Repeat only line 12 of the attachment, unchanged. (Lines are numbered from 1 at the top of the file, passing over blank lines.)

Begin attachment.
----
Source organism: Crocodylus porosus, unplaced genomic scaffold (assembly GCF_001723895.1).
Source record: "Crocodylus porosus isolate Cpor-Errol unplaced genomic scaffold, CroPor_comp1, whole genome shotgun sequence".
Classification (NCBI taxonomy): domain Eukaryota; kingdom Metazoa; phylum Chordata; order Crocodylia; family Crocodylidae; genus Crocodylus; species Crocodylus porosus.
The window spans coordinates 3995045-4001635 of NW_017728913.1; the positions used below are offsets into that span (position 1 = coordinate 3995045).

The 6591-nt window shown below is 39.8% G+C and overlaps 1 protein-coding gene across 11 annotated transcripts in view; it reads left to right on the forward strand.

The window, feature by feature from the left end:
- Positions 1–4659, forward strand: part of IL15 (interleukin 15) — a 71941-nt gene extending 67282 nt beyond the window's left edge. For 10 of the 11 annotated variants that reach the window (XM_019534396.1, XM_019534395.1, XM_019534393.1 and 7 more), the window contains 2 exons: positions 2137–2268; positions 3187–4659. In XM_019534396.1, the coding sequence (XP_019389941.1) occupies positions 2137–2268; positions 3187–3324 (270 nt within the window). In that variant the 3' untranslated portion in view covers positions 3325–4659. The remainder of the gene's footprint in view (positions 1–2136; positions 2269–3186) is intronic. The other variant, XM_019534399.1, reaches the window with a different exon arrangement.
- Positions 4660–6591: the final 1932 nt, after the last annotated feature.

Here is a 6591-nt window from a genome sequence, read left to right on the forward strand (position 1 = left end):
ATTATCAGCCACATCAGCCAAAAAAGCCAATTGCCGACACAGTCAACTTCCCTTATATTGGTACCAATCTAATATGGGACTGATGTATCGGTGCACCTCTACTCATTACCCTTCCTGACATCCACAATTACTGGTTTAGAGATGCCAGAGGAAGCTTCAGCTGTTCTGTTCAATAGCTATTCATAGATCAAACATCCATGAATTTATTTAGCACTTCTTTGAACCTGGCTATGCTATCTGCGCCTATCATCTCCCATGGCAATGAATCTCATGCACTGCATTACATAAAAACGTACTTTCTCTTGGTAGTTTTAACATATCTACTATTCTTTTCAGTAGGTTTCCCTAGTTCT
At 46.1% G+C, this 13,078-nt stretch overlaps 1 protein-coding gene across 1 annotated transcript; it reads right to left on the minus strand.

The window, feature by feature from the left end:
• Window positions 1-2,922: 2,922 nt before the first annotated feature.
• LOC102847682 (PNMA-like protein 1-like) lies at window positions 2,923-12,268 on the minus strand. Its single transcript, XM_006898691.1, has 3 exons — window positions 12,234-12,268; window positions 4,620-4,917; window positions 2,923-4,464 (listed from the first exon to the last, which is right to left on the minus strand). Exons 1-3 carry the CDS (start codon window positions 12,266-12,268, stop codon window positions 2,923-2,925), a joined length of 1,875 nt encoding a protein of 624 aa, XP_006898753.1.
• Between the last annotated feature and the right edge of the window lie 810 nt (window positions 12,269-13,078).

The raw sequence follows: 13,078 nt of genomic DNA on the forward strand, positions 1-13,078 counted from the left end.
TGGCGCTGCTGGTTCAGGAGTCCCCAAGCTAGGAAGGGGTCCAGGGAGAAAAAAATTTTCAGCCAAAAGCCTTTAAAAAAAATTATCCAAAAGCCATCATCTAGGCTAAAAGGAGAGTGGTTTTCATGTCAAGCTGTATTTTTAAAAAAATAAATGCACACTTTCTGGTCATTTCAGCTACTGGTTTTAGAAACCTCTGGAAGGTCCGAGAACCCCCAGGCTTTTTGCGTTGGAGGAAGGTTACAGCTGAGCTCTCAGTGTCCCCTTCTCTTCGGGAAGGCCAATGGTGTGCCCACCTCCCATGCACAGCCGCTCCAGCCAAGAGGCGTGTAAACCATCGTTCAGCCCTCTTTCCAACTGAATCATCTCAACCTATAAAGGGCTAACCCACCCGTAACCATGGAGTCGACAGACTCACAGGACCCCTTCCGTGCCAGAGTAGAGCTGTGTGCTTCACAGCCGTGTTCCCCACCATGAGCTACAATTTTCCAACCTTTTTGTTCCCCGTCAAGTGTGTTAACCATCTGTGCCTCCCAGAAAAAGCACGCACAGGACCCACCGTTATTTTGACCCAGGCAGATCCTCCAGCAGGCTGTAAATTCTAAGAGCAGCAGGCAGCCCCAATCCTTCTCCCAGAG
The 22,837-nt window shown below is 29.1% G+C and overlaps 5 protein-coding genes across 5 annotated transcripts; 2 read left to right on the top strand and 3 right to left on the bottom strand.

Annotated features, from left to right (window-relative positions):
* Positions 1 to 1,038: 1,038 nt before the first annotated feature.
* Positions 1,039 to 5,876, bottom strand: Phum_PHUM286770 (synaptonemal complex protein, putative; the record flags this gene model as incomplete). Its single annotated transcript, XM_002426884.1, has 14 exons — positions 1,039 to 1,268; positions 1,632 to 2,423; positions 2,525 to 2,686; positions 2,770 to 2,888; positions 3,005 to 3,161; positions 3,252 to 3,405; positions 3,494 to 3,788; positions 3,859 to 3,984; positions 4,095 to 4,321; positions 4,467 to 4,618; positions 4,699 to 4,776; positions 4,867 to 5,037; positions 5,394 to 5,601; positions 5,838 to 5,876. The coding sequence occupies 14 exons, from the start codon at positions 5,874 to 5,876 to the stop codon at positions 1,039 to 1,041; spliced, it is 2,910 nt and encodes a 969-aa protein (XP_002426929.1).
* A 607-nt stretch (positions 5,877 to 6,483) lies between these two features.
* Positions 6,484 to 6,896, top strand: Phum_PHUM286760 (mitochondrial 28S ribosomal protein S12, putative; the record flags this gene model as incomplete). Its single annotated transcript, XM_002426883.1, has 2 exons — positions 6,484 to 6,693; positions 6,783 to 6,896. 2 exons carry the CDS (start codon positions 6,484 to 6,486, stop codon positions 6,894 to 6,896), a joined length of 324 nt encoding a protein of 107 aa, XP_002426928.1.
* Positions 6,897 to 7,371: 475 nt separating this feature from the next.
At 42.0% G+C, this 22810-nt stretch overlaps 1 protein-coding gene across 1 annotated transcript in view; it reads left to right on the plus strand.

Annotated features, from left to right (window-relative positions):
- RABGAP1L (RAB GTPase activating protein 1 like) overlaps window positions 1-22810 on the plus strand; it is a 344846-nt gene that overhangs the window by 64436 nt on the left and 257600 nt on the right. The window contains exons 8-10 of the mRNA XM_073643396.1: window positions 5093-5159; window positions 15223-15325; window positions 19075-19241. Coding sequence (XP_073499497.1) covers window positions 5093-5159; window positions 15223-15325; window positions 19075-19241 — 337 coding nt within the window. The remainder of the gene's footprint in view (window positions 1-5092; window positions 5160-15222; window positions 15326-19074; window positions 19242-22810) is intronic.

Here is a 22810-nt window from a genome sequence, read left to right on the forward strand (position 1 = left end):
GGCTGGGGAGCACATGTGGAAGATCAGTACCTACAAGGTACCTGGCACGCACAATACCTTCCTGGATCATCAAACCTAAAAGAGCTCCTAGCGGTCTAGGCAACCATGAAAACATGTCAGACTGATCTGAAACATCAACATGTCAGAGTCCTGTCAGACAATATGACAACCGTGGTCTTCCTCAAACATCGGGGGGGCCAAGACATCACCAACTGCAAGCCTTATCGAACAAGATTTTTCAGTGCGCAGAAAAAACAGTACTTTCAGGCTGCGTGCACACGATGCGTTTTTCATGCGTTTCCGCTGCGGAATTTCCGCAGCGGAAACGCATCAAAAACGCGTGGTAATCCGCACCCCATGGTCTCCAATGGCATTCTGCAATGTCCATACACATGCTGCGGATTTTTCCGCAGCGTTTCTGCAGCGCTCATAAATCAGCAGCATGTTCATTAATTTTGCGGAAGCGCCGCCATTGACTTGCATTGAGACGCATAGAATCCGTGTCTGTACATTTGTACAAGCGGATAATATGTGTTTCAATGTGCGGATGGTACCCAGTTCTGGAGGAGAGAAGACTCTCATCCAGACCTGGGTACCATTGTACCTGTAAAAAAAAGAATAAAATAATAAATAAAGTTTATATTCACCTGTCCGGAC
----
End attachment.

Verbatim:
The window, feature by feature from the left end: